“Microservices are simple, lightweight architectural components that create software that thrives on change, that is secure and stable, and that can be delivered faster.”
First up, microservices is a blanket term that is being used, and often confused, when referring to systems that exhibit certain really useful characteristics. In many ways the term is a little unhelpful as it focusses attention on the parts of a system, that they should be highly granular and even can be mistaken for only having one way of interacting with them (HTTP typically), when in fact the real value is understanding the systemic properties that the approach helps us achieve.
It’s a confusing thing that in fact the actual microservices themselves are not usually the interesting piece of the puzzle. It’s the ‘glue’ between them and the various options that make up that glue at design and runtime that lead us to systemic properties, such as antifragility, that are more important than whether something is ‘micro’ or not.
It’s a cliche, but size really doesn’t matter, especially when referring to the individual parts of a system. What matters is what you can do with the system itself, and it just so happens that what we are now calling microservice-based architectures exhibit some valuable systemic properties.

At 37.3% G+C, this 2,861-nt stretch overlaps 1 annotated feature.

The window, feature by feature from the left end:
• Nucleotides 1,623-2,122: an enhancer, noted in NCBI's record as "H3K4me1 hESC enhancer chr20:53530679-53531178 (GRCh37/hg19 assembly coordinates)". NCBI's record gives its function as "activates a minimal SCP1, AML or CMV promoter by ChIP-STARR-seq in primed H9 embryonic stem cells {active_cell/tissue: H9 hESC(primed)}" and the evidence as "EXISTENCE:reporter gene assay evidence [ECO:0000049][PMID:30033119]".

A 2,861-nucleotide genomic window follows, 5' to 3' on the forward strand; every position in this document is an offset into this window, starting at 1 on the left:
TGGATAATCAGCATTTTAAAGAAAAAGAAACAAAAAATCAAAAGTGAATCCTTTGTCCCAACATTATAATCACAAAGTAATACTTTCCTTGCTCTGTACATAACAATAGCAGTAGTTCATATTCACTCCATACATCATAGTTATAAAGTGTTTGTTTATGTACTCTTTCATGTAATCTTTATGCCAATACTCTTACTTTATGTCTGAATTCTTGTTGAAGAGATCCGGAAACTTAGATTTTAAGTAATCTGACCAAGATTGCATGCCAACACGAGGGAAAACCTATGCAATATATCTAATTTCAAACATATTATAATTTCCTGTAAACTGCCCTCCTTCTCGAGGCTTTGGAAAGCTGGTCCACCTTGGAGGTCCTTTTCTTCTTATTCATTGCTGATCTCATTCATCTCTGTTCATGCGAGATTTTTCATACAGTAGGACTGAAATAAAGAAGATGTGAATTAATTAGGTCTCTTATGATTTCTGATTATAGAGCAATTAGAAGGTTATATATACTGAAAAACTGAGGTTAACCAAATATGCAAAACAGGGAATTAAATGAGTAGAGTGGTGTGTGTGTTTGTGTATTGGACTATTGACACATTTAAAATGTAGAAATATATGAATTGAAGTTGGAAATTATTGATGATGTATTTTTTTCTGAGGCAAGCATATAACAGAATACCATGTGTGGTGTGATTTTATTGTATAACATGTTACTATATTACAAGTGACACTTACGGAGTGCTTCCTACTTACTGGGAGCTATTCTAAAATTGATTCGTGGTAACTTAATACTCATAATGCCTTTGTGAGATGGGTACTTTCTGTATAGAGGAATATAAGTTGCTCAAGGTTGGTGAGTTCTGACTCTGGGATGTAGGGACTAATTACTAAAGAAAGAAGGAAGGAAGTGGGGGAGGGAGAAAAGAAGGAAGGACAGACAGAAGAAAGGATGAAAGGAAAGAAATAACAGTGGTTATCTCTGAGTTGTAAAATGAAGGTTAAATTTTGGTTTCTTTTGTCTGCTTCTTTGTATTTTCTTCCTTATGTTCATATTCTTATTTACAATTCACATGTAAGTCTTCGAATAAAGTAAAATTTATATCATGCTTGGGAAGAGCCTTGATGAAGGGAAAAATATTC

This is an old goal in software development, but one that has become uniquely acute in today’s marketplaces where being an incumbent is not usually enough. Being able to compete is essential, and so having software development processes that can bring the agility that allows a company to be competitive, and having software systems that allow that agility, are becoming crucial factors in a company’s success.
It is this goal that I believe is the future of software architecture and design, microservices is a useful reminder term that is asking us to consider how systems need to thrive on change and that will only become more important in the future.
The benefits are all about the business really, which is nice for a software architectural approach.
The challenge usually exists in obtaining the systemic benefits by carefully integratingyour microservices such that they can really evolve at their own rates and give you a platform for change and innovation. That is the difficult part, and requires many of the same skills that have been developed when considering integration in the past with some new nuances.
I’d go as far to say that adopting antifragility, i.e. the need to thrive on change, into our software systems is likely to last a lot longer than the term ‘microservices’. For me, software system design gravitates to the right principles that support the pressures on the software, and I can be fairly confident that the key pressure right now and in the future is likely to be change and fostering innovation.
What are labelled ‘microservices' right now are some useful principles that we can apply to begin to build systems that support those pressures of change. The proof of things for me will be when we stop referring to things as microservices and begin to worry about the systemic properties we need again right at the forefront; that is the point at which microservices is essentially mainstream as the antifragility of our systems, and their ability to thrive on design-time and runtime change, has been recognised as the mainstream concern that it is.